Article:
Wall Street has rallied on news of the European Union's latest intervention, an initiative that many are hoping will avert both a Greek default and an EU banking crisis. Key to understanding this most recent legerdemain is that it has temporarily avoided a chain reaction of insolvency yet solves precious little.
The latest agreement involves three components: leveraging the power of the 440 Euro already committed to the European Financial Stability Facility (EFSF), erasing 50 percent of Greek debt and requiring European banks to significantly boost capital levels. Putting aside the question of where the money will come from, it seems that, if successful, this plan should be enough to calm the markets in the near term. However, the plan should be viewed as a temporary solution to more systemic problems in Europe.
It is temporary because it treats symptoms and not causes. In Greece, the tax system is a sham. For many years the liveliest party-talk in Athens and Crete has been about delicious and entertaining ways to avoid declaring income or disclosing assets. Two things necessary for an effective tax system are a sense of shared responsibility by citizens and effective enforcement. Greece lacks both. Moreover, chicanery and bribery are de rigueur. If you have to deal with the government, Greeks will recommend a "fakelaki," which means little envelope.
Greek unemployment is high and taxes for those who pay are increasing. The economy is struggling with austerity measures that aim to bring government spending in line with income. Even with a 50 percent haircut of its indebtedness, Greece may still need to borrow just to afford its costs of debt service.
On Oct. 27, a victorious Greek Prime Minister George Papandreou appeared on television to announce, "We negotiated and managed to erase a very important part of our debt. Tens of billions of euros have been lifted from the backs of the Greek people."
Across Europe banks still can't provide for their own funding and liquidity needs, remaining reliant on loans from the European Central Bank.
I'm reminded of a bumper sticker that read, "If you're not outraged, you're not paying attention."
Greece will be walking away from billions of euros it borrowed and promised to pay back. It is reneging on money borrowed to finance a quality of life it couldn't afford. It welshed on billions owed to its creditors rather than rudely inconvenience its citizens by collecting taxes. Yet, their prime minister announces this dastardly, despicable deed with a single-finger salute as if he'd just delivered his people from slavery.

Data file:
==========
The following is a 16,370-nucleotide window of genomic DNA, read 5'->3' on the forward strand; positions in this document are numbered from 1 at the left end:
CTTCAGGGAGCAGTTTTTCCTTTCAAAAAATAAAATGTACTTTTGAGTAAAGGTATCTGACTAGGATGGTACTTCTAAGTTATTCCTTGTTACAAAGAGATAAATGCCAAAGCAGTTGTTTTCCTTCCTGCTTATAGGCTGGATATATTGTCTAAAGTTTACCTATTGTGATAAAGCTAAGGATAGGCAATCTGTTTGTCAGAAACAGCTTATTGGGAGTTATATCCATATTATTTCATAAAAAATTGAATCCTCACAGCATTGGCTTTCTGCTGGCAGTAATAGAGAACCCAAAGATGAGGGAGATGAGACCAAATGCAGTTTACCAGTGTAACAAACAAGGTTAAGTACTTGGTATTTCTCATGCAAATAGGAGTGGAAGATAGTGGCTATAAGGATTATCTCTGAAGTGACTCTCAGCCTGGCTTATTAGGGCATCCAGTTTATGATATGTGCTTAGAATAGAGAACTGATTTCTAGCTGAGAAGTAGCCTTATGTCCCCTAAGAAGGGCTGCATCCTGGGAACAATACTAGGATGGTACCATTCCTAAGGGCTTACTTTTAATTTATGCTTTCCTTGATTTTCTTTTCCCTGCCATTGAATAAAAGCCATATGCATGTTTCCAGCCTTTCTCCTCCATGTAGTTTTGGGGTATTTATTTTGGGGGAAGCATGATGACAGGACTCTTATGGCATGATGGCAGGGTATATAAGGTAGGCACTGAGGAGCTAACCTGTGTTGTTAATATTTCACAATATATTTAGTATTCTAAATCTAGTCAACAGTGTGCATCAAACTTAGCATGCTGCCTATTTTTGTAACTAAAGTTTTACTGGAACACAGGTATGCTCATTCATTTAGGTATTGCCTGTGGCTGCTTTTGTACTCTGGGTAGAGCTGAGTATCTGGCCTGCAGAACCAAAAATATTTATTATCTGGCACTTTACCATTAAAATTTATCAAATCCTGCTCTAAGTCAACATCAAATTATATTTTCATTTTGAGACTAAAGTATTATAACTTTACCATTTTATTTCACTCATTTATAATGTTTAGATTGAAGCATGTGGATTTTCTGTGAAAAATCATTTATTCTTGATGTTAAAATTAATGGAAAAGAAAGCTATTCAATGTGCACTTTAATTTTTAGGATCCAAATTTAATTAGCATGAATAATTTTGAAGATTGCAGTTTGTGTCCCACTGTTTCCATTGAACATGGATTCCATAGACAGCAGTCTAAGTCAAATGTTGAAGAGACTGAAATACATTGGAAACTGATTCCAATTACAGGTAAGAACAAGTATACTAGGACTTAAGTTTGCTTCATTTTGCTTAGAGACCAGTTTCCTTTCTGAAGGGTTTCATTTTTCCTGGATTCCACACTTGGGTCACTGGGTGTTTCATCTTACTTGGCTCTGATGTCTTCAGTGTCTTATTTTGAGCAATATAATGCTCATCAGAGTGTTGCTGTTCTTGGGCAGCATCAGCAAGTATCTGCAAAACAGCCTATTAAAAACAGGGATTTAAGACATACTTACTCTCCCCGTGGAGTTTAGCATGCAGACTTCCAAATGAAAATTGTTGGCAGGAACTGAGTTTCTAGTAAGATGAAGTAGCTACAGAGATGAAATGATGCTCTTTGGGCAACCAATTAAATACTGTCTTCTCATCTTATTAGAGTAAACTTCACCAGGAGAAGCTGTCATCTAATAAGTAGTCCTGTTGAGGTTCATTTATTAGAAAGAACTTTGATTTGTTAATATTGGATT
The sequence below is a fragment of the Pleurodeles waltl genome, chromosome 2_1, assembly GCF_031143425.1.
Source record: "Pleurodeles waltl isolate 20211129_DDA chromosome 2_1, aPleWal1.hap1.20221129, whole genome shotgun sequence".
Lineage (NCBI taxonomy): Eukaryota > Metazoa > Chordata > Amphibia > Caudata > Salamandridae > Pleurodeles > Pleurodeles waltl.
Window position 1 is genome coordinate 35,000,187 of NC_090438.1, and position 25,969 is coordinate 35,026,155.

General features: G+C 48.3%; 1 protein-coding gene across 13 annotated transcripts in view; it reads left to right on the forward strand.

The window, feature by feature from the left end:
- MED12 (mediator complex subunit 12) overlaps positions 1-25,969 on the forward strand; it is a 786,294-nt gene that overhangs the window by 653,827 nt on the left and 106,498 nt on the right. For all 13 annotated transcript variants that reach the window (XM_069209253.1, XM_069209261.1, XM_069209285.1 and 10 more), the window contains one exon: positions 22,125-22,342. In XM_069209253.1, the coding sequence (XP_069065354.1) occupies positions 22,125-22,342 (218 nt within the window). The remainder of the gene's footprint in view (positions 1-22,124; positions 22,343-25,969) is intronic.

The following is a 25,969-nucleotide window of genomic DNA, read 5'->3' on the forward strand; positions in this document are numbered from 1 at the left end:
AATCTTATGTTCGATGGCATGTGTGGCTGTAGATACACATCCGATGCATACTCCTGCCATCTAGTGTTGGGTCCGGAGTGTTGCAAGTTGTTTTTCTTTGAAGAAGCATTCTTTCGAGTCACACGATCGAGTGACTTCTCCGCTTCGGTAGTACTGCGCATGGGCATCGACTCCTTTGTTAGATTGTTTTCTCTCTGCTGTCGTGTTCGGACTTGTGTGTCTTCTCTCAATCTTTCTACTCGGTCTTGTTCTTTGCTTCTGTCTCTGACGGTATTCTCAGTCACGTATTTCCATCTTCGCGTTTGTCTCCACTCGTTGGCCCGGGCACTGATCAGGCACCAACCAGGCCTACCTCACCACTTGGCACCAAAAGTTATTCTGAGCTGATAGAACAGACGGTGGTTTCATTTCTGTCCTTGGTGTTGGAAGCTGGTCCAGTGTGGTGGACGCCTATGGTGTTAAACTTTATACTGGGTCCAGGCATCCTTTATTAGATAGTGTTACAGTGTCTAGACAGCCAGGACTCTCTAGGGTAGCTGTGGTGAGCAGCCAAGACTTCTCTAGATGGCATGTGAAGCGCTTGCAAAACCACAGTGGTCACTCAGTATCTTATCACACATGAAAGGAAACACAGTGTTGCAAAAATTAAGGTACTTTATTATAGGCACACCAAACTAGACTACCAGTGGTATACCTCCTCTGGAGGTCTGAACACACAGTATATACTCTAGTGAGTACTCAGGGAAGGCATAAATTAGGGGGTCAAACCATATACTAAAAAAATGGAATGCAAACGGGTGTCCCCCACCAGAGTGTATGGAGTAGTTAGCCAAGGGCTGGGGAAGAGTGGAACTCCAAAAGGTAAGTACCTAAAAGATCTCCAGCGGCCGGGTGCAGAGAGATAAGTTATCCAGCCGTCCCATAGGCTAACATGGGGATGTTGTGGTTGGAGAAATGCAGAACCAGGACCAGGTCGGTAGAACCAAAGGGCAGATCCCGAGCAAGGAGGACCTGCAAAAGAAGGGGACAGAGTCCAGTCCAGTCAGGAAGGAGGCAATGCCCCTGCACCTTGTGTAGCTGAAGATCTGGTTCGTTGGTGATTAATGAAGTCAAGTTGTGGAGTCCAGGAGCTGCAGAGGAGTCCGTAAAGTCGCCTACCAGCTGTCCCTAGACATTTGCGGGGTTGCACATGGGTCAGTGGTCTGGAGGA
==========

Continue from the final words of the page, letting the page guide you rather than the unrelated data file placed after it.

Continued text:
Citizens across Europe are left holding the bag. European taxpayers, like American taxpayers during the U.S. financial crisis, have been cosigned without their consent to alleviate wreckage not of their making. And Mr. Papandreou waves.
Runaway arrogance is happening again. The culpable culprit has transferred consequence to the innocent. The vastness of this sort of debt may prove literally unbearable.
Alas, Greece is not alone. Italy, Portugal, Spain and Ireland are all competitors for this race to the bottom. Housing bubbles in Spain and in Ireland exceeded ours in the U.S.
Outrage is so much more fun when we can direct it at someone else. In the U.S., our deficit continues to grow at an alarming pace, and our national debt mounts. Federal government spending far outpaces its receipts as we borrow and borrow to pay for a growing government and all of the services it provides.
Carmen M. Reinhart, senior fellow at the Peterson Institute for International Economics, and Kenneth S. Rogoff, professor of public policy and professor of economics at Harvard University, studied debt data from 44 countries over 200 years. Their study, "Growth in a Time of Debt," found relatively little association between public liabilities and economic growth for debt levels of less than 90 percent of GDP. But burdens above 90 percent are associated with 1 percent lower median growth.
The current U.S. debt, including the unfunded liabilities of Social Security and Medicare, greatly exceed 100 percent of GDP.
It is important to note that Greece and other impaired EU members live without the control of monetary policy that the United States enjoys. Said another way, we can pay all of our debts by printing as much money as we like. And that works as long as other countries and businesses accept our money in satisfaction of our obligations. Typically this behavior leads to inflation. Everything has consequences.
Outrageous as the Greek situation may be, it could foreshadow our own fate. It is imperative that the United States be able to afford the lifestyle and government we choose. Anyone who has run afoul of a credit card company can attest that payback or default is inevitable and almost always painful. U.S. debt accumulated today will be the obligation of future generations who will live less well as they struggle to repay our bills.
What should be done? Elected officials and business leaders must act responsibly and rebuild trust with their electorate. Budgets need to be balanced and met. Culpability must be reattached to consequence such that doing the crime will once again result in doing the time. If you lead an investment bank to the brink of ruin and require a taxpayer bailout, you should lose your job in disgrace and you sure as hell shouldn't collect a bonus.
A sign next to the clock in my 10th grade biology classroom read "Time is passing. Are you?" America, time is passing, and we are not!
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